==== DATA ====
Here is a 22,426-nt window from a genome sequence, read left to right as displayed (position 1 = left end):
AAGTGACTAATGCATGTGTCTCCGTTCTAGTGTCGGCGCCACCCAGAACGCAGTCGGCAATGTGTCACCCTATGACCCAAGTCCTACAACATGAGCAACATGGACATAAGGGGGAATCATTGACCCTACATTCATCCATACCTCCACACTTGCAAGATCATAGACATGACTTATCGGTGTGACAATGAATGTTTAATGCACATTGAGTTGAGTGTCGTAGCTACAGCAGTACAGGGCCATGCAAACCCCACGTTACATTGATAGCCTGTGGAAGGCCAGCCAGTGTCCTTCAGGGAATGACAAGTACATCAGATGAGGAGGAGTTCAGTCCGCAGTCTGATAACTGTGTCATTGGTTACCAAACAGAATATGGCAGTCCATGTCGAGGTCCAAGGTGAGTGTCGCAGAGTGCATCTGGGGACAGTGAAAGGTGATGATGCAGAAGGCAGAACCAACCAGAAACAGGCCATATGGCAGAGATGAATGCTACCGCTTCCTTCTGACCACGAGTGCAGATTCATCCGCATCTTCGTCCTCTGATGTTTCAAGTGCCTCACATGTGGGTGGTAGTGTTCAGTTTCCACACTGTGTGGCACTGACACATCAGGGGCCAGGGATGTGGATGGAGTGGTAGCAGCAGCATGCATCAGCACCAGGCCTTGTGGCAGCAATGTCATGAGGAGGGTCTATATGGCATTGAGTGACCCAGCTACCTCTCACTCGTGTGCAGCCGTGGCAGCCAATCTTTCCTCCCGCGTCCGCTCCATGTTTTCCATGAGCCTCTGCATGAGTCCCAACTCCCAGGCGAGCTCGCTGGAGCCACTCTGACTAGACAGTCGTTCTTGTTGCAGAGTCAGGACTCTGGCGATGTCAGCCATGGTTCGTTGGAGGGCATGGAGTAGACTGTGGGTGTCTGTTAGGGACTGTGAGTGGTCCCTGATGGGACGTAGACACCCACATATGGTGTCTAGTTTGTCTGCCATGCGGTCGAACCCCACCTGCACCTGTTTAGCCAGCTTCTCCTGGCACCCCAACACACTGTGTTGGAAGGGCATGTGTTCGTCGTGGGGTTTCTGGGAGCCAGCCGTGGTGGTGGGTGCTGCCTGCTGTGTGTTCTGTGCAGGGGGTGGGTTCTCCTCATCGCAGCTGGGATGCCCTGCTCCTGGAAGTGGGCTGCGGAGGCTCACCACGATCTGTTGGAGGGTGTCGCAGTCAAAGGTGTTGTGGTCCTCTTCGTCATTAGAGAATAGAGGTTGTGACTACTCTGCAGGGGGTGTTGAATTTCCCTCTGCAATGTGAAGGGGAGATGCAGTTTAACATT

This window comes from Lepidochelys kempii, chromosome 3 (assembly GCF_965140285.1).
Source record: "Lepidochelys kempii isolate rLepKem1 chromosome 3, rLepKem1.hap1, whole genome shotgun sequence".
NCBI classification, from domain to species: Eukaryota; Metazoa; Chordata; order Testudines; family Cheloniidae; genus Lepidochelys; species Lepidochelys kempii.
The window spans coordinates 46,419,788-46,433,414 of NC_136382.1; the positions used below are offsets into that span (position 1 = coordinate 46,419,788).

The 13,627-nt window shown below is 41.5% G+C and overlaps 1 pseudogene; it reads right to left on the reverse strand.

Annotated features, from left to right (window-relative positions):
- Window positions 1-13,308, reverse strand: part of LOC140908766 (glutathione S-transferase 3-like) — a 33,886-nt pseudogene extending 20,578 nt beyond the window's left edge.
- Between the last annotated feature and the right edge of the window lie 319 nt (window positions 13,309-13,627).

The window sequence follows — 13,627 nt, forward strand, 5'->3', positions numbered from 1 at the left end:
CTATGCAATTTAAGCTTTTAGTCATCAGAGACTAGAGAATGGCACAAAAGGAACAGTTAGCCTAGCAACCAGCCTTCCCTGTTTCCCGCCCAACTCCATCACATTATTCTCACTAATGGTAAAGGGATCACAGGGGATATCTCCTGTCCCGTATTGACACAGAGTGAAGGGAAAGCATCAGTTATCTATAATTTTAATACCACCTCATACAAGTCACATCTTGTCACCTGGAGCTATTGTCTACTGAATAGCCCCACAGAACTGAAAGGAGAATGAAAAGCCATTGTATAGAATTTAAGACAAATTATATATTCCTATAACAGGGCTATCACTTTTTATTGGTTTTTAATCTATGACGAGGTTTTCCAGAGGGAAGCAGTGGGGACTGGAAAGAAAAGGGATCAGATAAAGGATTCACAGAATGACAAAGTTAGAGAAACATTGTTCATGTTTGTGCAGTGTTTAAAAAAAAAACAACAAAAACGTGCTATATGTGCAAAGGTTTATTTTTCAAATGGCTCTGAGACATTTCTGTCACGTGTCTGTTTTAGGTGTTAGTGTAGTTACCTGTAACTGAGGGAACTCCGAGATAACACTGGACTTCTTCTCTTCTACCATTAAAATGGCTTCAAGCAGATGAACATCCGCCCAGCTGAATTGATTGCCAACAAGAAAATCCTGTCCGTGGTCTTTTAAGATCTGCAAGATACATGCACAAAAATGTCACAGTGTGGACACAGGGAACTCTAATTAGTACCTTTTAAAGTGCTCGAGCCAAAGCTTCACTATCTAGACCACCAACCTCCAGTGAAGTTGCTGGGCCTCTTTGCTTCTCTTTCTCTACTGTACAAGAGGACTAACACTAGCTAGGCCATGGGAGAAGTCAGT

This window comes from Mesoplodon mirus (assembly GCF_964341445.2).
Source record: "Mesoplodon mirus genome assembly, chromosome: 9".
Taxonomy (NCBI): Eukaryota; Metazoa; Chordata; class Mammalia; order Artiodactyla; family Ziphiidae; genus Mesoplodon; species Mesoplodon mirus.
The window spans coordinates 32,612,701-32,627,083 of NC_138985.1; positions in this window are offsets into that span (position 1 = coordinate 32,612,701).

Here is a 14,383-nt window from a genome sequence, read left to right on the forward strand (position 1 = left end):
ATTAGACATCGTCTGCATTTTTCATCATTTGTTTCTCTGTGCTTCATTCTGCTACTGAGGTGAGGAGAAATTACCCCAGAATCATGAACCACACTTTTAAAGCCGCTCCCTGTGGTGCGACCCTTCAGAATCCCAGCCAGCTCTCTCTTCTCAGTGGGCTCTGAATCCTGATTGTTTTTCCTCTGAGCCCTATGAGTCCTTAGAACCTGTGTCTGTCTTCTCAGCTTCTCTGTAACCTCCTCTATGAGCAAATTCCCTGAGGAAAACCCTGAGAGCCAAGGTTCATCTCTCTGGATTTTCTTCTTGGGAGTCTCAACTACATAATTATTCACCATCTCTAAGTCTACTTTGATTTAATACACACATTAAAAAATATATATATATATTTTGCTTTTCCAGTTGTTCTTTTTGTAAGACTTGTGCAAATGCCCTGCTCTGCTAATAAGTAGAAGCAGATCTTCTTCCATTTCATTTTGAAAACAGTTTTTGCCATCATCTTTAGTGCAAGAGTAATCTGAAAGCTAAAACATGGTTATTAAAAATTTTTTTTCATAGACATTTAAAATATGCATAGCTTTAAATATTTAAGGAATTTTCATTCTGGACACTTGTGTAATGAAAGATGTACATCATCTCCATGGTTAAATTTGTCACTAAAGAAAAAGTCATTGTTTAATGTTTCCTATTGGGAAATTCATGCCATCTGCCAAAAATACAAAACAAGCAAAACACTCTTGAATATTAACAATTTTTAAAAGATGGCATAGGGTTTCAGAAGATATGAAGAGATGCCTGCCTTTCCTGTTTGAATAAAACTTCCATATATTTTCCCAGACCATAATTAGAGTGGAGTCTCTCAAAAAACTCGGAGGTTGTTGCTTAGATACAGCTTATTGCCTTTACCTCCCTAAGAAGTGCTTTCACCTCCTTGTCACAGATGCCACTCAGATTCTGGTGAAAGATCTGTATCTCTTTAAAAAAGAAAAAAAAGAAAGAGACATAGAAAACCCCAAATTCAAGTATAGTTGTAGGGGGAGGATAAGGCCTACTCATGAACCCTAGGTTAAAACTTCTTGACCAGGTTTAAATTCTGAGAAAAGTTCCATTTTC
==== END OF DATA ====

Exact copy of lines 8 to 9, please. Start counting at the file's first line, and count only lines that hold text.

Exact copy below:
Annotated features, from left to right (window-relative positions):
- Window positions 1-13,308, reverse strand: part of LOC140908766 (glutathione S-transferase 3-like) — a 33,886-nt pseudogene extending 20,578 nt beyond the window's left edge.